When you're shopping for a pickup truck, you might notice different axle ratios offered as options and wonder which one to choose. You might also wonder if it really makes a difference. For many truck buyers, the standard axle ratio will probably work fine. But if you plan to pull a trailer or haul heavy loads, it's a good idea to understand what the axle ratio is and how it affects your truck's performance and fuel economy.
Automakers build trucks with a range of optional axle ratios. The term refers to the gears in the truck's differential, which is a mechanical device that links the rear axle to the driveshaft and then the engine. Four-wheel-drive trucks will have a matching ratio in the front axle's differential. Unless the truck's window sticker lists an optional axle ratio, it will come with a standard axle ratio that's selected by the manufacturer.
The key to understanding gear ratios is to remember that as the numerical ratio goes up, towing capacity increases, but fuel economy goes down. Therefore, a truck with optional 3.73 gears, for example, will tow a heavier trailer than one with 3.55 or 3.21. But it will also use more fuel in all situations because the engine will rev higher.
The standard axle ratio for Chevrolet pickup trucks is "chosen to balance performance, capability and fuel economy," says Tom Wilkinson, communications manager for Chevrolet. However, he adds that the standard ratio is biased more toward fuel economy, while optional ratios tend to provide more towing capability.
"If you are constantly towing, I recommend the highest ratio possible," says Chase Bellows, an Edmunds.com live help specialist who is a pickup enthusiast and former truck salesman. The choice of a higher axle ratio will only knock off about 1 mile per gallon from the truck's fuel economy, Bellows adds. However, keep in mind that pickup truck fuel efficiency is low to begin with, so even a 1 mpg reduction is significant.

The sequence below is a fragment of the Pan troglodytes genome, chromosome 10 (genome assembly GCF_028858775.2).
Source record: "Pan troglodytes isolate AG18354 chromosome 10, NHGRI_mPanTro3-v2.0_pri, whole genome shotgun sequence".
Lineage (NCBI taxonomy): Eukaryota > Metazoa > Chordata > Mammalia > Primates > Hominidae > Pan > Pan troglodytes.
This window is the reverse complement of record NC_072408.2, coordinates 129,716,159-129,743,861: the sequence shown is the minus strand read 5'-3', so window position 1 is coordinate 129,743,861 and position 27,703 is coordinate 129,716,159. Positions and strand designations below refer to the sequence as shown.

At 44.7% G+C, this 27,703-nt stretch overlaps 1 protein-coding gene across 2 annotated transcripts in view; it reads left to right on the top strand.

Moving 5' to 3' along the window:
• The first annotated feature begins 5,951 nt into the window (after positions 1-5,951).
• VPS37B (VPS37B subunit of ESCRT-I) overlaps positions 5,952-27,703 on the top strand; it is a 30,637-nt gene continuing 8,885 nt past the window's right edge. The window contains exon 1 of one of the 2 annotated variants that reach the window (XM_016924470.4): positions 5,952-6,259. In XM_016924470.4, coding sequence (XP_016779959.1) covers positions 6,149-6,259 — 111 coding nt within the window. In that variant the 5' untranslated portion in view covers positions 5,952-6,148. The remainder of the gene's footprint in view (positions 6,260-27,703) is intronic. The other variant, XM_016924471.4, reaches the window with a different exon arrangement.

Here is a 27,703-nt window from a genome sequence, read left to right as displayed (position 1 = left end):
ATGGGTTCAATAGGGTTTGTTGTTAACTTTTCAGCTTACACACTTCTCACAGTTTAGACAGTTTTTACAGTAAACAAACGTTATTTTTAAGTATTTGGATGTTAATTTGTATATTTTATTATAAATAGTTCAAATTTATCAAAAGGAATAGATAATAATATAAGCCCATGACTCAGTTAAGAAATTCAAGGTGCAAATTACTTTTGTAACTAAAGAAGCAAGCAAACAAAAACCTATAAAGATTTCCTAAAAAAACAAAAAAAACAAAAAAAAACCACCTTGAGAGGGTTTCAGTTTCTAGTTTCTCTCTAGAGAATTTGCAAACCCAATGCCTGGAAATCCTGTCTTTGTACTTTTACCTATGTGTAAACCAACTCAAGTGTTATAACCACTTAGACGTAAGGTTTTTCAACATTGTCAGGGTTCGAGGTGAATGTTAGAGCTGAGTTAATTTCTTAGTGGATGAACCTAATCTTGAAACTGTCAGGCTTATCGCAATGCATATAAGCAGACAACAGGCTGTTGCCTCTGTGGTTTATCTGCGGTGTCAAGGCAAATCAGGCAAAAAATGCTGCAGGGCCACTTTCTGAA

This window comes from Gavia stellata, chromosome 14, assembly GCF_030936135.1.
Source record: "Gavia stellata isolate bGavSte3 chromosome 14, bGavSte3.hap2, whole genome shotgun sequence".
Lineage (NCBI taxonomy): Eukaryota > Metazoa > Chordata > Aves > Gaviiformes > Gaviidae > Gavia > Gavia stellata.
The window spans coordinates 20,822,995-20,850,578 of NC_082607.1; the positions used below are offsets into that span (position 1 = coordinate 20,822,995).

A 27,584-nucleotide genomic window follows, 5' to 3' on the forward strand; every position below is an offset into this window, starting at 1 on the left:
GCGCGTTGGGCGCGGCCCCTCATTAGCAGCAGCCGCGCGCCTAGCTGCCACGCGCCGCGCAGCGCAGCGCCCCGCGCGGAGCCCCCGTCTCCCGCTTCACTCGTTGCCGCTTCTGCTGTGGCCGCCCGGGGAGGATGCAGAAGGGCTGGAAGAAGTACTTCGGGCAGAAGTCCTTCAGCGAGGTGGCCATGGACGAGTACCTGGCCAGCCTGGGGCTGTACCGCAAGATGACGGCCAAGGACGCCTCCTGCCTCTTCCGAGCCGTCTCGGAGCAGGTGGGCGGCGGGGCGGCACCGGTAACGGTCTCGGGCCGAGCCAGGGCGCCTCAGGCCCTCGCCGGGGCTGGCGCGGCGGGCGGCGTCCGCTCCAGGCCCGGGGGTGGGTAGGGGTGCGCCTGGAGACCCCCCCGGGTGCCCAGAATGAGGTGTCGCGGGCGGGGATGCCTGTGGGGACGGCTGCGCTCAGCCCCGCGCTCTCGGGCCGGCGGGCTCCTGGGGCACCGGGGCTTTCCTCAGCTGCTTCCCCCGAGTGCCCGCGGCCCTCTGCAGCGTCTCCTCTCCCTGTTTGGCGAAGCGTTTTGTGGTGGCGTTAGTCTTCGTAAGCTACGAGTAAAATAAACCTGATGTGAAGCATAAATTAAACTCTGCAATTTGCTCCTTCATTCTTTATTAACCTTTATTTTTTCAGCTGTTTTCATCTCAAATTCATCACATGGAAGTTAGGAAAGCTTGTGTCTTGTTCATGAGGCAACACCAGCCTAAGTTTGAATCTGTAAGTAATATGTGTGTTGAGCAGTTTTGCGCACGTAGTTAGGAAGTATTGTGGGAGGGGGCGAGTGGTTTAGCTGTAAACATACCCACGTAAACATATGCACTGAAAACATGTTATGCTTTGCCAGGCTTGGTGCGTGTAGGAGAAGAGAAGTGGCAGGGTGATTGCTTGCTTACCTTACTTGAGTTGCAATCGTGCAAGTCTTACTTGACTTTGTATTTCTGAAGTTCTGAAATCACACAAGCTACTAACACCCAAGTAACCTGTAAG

The "drive cycle," which is how, how fast and where you drive, is also an important consideration when selecting the right axle ratio, says Nick Cappa, a spokesman for Ram trucks. For slower speeds and rural driving, a higher gearset will add capability and a more spirited driving experience "without too much damage to the final mpg number," he says. But if there is a lot of high-speed driving, the buyer may want to consider the numerically lower gearset, Cappa says.
One tricky thing about choosing an axle ratio is that the EPA-provided fuel economy information on the window sticker primarily applies to the "base" or standard axle ratio, even though that particular truck might come with an optional axle ratio, says Dan Edmunds, Edmunds.com's director of vehicle testing. Therefore, any axle ratio you see listed on the "options" side of the window sticker will lower the fuel economy figures printed on the very same sticker.
Another difficulty is that optional axle ratios (and their effects on towing) cannot be compared across truck manufacturers, Edmunds says. That's because each truckmaker may use a different tire size, and the tire itself acts as the final "gear" in the system. "Furthermore, it's hard to compare tow ratings in general across manufacturers because the Society of Automotive Engineers' standard rating system has not yet been adopted by all carmakers." Edmunds says it's best to compare the axle options within a single brand to see how each one affects the tow ratings listed in that brand's towing guide.
As you shop for your truck, you might hear axle ratios with lower numbers referred to as being "tall" gears and those with higher numbers as "short" gears. To more easily remember what this means, think of a tall person who travels a greater distance with each step. Similarly, a tall gear moves the truck farther with each turn of the engine. This delivers better gas mileage because the engine revs lower at a given road speed. However, it also reduces the torque — or power — so you can't tow heavier trailers or haul heavier loads.
Cappa recommends that truck shoppers look at the towing and payload tables on Ram's Web site. They're there to help customers select the right powertrain for their specific needs. And he also points out that as truck manufacturers produce transmissions using more gears, the axle ratios will also change. For example, a transmission with more gears may allow a truckmaker to offer a taller rear axle ratio (a 3.55 instead of 3.73) and still offer the improved towing and hauling capabilities.
Before you leave for the dealership, take a moment to think about how you are going to use the truck, says Bellows. When in doubt, default to a higher numerical gearset. While it will lower your fuel economy slightly, it will also mean you will be more comfortable while hauling and towing over long distances.
To find a dealership that knows how to treat shoppers right, please visit Edmunds.com's Dealer Ratings and Reviews.